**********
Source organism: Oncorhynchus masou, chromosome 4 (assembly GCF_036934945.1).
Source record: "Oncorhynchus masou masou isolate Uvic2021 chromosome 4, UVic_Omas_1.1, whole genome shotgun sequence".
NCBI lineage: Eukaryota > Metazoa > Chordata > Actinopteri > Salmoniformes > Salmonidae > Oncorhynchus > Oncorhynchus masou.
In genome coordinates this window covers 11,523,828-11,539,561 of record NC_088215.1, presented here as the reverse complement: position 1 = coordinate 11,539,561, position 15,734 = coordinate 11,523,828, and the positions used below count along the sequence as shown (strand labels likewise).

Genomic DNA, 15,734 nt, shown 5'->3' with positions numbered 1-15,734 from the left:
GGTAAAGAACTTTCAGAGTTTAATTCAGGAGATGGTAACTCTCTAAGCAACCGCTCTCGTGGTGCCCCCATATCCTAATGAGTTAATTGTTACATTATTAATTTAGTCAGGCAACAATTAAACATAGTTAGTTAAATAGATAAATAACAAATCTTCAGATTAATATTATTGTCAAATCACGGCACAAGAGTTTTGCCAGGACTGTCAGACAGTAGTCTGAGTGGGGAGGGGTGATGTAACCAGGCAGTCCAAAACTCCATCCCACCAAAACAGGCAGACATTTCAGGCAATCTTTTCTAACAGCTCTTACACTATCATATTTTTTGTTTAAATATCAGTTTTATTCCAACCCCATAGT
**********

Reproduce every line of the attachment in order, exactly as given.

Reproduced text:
Source organism: Oncorhynchus masou, chromosome 4 (assembly GCF_036934945.1).
Source record: "Oncorhynchus masou masou isolate Uvic2021 chromosome 4, UVic_Omas_1.1, whole genome shotgun sequence".
NCBI lineage: Eukaryota > Metazoa > Chordata > Actinopteri > Salmoniformes > Salmonidae > Oncorhynchus > Oncorhynchus masou.
In genome coordinates this window covers 11,523,828-11,539,561 of record NC_088215.1, presented here as the reverse complement: position 1 = coordinate 11,539,561, position 15,734 = coordinate 11,523,828, and the positions used below count along the sequence as shown (strand labels likewise).

Genomic DNA, 15,734 nt, shown 5'->3' with positions numbered 1-15,734 from the left:
GGTAAAGAACTTTCAGAGTTTAATTCAGGAGATGGTAACTCTCTAAGCAACCGCTCTCGTGGTGCCCCCATATCCTAATGAGTTAATTGTTACATTATTAATTTAGTCAGGCAACAATTAAACATAGTTAGTTAAATAGATAAATAACAAATCTTCAGATTAATATTATTGTCAAATCACGGCACAAGAGTTTTGCCAGGACTGTCAGACAGTAGTCTGAGTGGGGAGGGGTGATGTAACCAGGCAGTCCAAAACTCCATCCCACCAAAACAGGCAGACATTTCAGGCAATCTTTTCTAACAGCTCTTACACTATCATATTTTTTGTTTAAATATCAGTTTTATTCCAACCCCATAGT